A Bosnian Croat wartime commander has died after drinking poison during an appeals hearing at a United Nations court, Croatia's prime minister has confirmed. "The verdict was mid-way and the first three defendants had their sentences confirmed; 25, 20 and Praljak also 20 years in prison", Dzidic said. "I oppose this conviction", he said.
"I'm not a war criminal", Praljak shouted at the presiding judge.
The apparent courtroom suicide, which was broadcast on a video feed, came in the final minutes of the last judgement at the International Criminal Tribunal for the Former Yugoslavia (ICTY), which closes next month.
He told the judge: "I have taken poison".
Praljak, 72, was filmed drinking the poison Wednesday.
In a statement, the ICTY said Praljak "was immediately assisted by the ICTY medical staff" and was "transported to a nearby hospital to receive further medical assistance where he passed".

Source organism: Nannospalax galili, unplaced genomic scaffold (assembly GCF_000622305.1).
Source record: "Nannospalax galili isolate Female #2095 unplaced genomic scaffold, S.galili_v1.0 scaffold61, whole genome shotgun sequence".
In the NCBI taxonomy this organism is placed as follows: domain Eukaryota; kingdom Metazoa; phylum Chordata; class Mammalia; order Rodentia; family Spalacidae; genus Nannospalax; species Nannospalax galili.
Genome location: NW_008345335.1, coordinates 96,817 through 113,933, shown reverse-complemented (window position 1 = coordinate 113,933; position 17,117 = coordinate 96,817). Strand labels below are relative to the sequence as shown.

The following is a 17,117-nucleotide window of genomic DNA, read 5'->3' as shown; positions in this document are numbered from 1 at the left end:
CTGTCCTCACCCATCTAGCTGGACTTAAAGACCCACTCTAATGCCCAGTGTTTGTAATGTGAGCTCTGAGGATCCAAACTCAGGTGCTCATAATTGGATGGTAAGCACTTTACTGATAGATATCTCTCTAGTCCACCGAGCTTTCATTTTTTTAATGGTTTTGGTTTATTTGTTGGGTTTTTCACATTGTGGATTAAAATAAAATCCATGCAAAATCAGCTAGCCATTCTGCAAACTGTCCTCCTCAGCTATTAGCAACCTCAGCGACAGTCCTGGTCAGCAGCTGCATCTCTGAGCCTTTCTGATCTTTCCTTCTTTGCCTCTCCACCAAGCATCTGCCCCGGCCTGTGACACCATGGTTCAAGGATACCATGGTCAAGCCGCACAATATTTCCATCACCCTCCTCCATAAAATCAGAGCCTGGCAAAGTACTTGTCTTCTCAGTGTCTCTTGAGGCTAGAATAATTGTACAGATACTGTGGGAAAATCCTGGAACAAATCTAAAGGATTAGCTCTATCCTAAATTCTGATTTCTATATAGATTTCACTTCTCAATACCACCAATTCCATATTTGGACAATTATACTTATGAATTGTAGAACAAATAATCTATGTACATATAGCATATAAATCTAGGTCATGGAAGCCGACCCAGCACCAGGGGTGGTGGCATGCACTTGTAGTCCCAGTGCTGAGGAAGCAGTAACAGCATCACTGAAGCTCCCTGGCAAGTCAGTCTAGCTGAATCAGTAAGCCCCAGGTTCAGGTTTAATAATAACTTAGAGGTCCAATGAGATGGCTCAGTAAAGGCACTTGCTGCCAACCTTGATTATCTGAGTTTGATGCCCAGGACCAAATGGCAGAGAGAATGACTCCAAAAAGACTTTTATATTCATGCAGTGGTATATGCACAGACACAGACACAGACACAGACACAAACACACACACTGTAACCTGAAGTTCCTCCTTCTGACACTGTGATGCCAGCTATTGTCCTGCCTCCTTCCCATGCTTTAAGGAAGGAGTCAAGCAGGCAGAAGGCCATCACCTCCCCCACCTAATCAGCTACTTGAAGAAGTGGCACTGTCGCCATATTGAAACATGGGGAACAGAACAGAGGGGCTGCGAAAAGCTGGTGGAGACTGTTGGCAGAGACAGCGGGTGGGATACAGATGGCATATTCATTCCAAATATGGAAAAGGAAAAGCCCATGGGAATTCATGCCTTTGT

Several emergency rescue workers rushed into the building carrying equipment in backpacks, while court officials called for calm.
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A photo of a mass grave containing victims of the Bosnian War, taken in 1996.
Praljak was also said to have inflicted cruel treatment on Bosnian Muslims, by arranging for their expulsion and forced transfer and by submitting those imprisoned to forced labour.
The court ruled that Praljak was aware that soldiers were rounding up Muslims in Prozor in the summer of 1993, but he failed to make any serious efforts to stop the action. He had also failed to act on information that murders were being planned, as well as attacks on members of worldwide organisations, and the destruction of Mostar's historic Old Bridge and mosques.
Siobodan Praljak had just been convicted of genocide and sentenced to 20 years jail when this happened.
Praljak was charged at the International Criminal Tribunal for the former Yugoslavia with ordering the destruction of Mostar's 16th-century bridge in November 1993. Judges found Praljak's act to have "caused disproportionate damage to the Muslim civilian population".
Those appearing with him included Jadranko Prlic, the former Prime Minister of the Bosnian Croats' breakaway statelet.